By the end of the 2018-2019 school year, the University of Kentucky will have bought 37,000 pounds of beef, 20,000 pounds of pork and 24,000 pounds of produce from farms all located within 80 miles of Lexington.

When UK turned its food services over to the Aramark corporation, it pledged to spend more money on local products. But two new initiatives have kicked that pledge into high gear and could potentially be a game changer for Kentucky farms.

The Local Salad Bar Initiative sources salad greens and other vegetables from six farms in the region, while the Marksbury Farm Whole Animal Program produces pastured-raised meat from its cooperative of farms.

“Both of these innovative farm-to-table initiatives are significant in that UK Dining is making consistent volume commitments to farmers for the duration of the academic year,” said Lilian Brislen, executive director of the UK Food Connection, a College of Agriculture, Food and Environment institute.

They also take an incredible amount of organization, particularly when it comes to growing salads and greens in the winter months of the school year. For that, UK turned to the Bluegrass Food Connection, a consortium of local farmers.

“We actually customize a local food program,” explained Alice Chalmers, who directs that program. “We’re really looking at what all our farmers have, how we can plan week by week for the whole school year, for the volume UK needs. You have to make it seamless for the buyer — it’s all about that service aspect of planning, communication and aggregation of distribution.”

It’s a far cry from the days not too long ago when UK counted its largest local products as buying Coke and ice from a local distributor. UK’s local purchases have continuously increased, going up 5 percent to $1.7 million since last year. But it’s still miniscule; farm purchases make up just 10 percent of UK’s total food buy, while 7 percent goes to local businesses, such as coffee roasters. In fiscal year 2018, the total amount spent on dining was $10.4 million.

Still, the participants in the new two initiatives think they could be revolutionary for Kentucky agriculture, not just if UK keeps expanding with local food, but if other universities in Kentucky join the trend.

Mac Stone, who owns Elmwood Stock Farm, 500 organic certified acres in Scott County, calls the Salad Bar program “a potential game changer.

“Now they’ve seen the quality of our product, and they’ve added on things like chard and kale. They’re expanding their thoughts on how far we can take this thing.

“UK represents a volume where there’s room for a lot of people to play, it’s great,” Stone said. “We hope other institutions will get on board.”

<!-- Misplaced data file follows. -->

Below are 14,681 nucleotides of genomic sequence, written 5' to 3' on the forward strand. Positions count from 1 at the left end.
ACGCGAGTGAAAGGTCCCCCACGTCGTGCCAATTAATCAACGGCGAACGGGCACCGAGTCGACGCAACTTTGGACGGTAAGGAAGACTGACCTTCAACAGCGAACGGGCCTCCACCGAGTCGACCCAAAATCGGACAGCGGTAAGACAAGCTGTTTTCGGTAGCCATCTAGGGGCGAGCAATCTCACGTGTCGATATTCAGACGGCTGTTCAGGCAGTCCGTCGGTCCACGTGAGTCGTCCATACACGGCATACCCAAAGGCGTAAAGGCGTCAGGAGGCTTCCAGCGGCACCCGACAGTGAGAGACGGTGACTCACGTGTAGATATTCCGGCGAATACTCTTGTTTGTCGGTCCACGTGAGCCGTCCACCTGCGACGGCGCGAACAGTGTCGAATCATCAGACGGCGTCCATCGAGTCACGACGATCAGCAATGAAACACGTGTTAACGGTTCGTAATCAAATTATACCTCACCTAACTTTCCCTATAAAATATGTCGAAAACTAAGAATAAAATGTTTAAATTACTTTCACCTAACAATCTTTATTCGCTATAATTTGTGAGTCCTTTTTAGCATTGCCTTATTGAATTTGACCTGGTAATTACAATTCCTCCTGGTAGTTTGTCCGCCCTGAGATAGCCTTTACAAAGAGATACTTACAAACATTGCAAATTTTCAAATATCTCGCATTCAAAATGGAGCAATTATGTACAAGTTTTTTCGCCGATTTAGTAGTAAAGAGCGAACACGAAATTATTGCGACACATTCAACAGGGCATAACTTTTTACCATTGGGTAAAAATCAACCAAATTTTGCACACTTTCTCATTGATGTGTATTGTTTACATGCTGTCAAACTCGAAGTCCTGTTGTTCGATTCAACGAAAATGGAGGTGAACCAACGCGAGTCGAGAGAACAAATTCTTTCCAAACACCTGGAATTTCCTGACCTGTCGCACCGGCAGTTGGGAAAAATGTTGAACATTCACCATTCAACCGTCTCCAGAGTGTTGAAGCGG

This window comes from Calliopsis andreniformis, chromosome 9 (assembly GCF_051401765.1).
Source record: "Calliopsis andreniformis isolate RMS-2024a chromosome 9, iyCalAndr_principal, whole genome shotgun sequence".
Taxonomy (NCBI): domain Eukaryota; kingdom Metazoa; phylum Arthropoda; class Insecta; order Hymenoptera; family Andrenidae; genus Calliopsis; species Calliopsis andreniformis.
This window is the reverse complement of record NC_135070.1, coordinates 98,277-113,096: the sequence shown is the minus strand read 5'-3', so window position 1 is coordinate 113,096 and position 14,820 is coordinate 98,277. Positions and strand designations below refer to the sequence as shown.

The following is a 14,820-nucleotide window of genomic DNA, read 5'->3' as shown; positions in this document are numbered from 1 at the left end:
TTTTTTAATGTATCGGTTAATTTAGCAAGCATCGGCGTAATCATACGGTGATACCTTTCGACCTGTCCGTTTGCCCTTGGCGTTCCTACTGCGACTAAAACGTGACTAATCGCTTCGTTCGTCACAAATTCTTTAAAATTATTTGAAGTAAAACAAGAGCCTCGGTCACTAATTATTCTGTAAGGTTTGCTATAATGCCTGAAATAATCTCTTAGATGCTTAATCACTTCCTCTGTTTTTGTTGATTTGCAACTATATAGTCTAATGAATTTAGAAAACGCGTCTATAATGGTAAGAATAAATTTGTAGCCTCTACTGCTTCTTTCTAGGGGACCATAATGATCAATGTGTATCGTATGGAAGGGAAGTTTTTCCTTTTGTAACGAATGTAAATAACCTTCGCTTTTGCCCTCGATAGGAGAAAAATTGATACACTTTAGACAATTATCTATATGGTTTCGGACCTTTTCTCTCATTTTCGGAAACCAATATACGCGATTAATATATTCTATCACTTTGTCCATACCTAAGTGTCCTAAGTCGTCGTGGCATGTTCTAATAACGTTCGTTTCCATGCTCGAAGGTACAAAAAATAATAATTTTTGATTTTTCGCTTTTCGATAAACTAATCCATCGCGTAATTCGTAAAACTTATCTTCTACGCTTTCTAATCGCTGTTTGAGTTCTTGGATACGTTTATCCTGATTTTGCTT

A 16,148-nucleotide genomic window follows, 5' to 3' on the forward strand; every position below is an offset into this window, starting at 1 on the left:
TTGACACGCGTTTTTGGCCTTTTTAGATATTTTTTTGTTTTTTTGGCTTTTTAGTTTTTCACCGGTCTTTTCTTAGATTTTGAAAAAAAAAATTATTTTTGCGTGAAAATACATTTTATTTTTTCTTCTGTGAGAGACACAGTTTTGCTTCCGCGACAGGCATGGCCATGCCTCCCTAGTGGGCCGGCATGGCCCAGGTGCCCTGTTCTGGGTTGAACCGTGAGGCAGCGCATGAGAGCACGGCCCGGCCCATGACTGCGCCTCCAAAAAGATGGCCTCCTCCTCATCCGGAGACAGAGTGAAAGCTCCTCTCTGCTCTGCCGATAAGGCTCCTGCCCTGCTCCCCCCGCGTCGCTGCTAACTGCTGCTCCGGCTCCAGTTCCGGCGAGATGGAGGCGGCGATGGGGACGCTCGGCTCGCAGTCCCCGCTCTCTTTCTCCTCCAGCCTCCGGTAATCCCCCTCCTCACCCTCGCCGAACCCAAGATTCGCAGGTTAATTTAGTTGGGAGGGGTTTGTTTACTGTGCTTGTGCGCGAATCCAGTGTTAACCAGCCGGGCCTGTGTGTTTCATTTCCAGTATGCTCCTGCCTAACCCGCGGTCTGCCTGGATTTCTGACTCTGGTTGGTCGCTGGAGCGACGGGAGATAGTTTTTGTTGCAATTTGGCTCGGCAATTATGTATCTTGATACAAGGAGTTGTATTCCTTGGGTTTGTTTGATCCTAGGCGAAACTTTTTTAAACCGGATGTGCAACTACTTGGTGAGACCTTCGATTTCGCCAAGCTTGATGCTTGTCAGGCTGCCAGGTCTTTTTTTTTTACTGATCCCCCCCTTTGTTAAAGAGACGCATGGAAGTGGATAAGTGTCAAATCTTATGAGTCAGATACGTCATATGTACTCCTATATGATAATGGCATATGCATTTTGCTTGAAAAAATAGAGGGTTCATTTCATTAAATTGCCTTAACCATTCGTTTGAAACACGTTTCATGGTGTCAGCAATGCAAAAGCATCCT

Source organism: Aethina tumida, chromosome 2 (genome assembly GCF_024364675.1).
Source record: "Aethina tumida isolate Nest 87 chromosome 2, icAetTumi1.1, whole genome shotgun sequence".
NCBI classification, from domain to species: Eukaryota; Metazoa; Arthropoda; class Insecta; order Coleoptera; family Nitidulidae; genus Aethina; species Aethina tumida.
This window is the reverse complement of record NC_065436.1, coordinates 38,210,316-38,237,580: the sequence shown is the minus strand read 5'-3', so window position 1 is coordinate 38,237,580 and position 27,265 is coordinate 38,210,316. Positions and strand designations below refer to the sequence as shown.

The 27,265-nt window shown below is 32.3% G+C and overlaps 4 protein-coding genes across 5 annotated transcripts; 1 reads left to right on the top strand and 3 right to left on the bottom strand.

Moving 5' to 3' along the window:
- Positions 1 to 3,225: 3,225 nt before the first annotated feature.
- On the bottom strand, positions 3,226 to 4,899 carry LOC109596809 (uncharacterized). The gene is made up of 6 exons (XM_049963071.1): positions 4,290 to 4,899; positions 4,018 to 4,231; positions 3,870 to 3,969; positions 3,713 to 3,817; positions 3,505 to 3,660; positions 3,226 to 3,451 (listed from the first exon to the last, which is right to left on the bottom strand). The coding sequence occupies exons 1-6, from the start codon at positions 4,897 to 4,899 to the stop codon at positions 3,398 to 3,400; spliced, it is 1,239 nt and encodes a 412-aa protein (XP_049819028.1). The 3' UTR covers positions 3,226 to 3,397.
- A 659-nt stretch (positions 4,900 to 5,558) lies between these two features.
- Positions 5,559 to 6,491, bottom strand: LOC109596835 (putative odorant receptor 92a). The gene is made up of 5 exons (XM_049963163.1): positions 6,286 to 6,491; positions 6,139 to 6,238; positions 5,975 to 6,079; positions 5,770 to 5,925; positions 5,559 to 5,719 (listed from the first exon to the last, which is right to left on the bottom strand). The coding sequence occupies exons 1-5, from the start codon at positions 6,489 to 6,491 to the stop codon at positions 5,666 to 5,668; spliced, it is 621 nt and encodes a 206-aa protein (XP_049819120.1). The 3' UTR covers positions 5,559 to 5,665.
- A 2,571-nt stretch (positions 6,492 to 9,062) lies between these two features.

Stone said the farm has added in some more farm workers to stay on through winter, cultivating salad and greens in Elmwood’s hoop houses, which keep the plants protected from the coldest temperatures. The partnership also led Elmwood to ratchet up its food safety program, documenting more requirements to meet UK’s standards.

Crooked Row Farm in Fayette County is also producing about 100 pounds of greens and cherry tomatoes for UK every week.

“It’s amazing,” said Thomas Sargent, who owns and works the farm with his husband, Robert Eversole. “It’s an honor to see our product in such a high-valued school.”

The Salad Bar initiative also includes produce from UK South Farm, Salad Days Farm, Rain and Suns Hilltop Farm and Courtney Farms.

When it comes to meat, Marksbury Farms, located close to Danville, serves as a distribution center for farmers who raise their animals on pastures without steroids or antibiotics. Every week, they’re selling three cattle and five hogs to UK.

“It’s a big deal that UK, as a land grant university, is making this investment in KY agriculture,” said Cliff Swaim, a Marksbury partner and director of wholesale. “They’re sourcing animals that spent their whole lives on pasture, which is going above and beyond.”

Ashton Potter Wright is the local food coordinator in Mayor Jim Gray’s office and helped connect several of the farms to UK.

“This predictable and consistent demand is critical to growing our local food economy,” she said. “I’m hopeful that we can engage other institutions around the Commonwealth to develop similar partnerships with Kentucky farmers.”

Aramark does dining services for Eastern Kentucky University, Western Kentucky University, Morehead State University and the University of Louisville. Carolyn Gahn, sustainability coordinator for Aramark at UK says she has begun to explore how these other schools could possibly break into the local supply chain through programs like UK’s.

“It’s been great to have UK as a pilot to see what works and doesn’t work as operations,” Gahn said. “It does cost more but these programs really highlight all the collaboration pieces of tangibly building the food system. When it fits with operations, it’s a no-brainer.”

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